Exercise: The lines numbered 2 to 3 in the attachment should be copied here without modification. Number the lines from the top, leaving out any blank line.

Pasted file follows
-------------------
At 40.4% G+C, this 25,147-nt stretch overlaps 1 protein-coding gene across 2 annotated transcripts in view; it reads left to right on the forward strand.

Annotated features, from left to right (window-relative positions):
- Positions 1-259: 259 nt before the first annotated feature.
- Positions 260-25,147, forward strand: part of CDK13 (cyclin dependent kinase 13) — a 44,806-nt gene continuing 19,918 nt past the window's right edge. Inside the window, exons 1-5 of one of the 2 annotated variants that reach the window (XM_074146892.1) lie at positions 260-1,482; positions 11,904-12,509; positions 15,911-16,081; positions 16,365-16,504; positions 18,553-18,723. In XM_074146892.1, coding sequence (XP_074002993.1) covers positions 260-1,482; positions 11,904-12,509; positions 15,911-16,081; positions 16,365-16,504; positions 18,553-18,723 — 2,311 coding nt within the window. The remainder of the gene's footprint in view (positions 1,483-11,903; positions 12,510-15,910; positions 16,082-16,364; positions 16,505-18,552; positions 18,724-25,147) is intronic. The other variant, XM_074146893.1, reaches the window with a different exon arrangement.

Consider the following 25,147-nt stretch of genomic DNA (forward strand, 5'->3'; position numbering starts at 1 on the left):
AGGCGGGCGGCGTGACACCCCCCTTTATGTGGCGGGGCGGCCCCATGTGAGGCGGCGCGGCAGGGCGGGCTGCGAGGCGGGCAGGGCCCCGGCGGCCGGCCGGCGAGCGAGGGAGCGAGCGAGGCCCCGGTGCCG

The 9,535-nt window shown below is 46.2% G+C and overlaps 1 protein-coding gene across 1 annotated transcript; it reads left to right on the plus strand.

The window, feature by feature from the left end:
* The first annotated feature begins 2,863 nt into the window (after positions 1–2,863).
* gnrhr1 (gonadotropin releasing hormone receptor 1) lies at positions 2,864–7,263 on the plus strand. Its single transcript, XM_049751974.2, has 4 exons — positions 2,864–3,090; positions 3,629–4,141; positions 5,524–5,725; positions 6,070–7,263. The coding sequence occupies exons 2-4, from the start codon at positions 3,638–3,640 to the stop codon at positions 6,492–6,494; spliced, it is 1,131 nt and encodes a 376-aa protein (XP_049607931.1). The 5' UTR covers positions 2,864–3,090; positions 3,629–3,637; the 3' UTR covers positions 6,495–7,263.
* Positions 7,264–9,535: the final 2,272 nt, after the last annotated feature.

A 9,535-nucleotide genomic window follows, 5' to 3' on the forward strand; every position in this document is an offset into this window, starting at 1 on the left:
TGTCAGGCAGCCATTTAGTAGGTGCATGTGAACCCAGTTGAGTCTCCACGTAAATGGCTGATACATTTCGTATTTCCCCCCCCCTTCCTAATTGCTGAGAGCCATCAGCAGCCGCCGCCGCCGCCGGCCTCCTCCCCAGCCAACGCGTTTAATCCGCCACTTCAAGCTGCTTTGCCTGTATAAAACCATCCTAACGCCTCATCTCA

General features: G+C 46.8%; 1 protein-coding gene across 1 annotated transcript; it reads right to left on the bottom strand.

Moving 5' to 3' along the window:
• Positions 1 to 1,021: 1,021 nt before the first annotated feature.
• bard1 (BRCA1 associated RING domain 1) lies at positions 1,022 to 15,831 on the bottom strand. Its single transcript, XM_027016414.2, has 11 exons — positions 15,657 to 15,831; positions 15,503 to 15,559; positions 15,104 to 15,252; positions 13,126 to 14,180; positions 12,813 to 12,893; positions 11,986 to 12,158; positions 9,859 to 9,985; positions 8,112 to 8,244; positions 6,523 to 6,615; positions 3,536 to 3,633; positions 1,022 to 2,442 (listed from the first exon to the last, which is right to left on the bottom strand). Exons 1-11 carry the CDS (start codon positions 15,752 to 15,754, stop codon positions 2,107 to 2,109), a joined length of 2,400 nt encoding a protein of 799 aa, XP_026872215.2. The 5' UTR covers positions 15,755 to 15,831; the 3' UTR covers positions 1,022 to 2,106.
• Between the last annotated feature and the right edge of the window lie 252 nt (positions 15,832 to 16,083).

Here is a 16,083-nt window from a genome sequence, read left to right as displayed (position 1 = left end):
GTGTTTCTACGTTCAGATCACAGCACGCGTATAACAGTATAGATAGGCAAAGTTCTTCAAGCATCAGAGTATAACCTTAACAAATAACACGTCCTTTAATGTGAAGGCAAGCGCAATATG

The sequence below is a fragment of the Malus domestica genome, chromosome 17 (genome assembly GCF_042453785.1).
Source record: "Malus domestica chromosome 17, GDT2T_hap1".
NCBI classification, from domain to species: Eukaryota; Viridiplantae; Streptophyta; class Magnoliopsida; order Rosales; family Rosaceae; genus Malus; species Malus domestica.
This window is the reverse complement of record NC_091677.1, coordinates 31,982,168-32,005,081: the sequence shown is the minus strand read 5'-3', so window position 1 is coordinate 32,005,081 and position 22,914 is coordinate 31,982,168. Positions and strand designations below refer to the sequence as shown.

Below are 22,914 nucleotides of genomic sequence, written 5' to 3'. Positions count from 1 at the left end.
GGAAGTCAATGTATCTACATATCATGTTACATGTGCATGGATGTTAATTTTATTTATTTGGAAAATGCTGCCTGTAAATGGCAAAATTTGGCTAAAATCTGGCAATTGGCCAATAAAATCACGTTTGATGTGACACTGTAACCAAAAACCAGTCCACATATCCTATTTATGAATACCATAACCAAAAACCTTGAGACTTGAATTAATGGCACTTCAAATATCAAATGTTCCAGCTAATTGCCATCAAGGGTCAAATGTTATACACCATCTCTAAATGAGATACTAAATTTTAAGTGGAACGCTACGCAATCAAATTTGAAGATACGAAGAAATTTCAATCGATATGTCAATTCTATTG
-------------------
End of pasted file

Annotated features, from left to right (window-relative positions):
- Positions 1-259: 259 nt before the first annotated feature.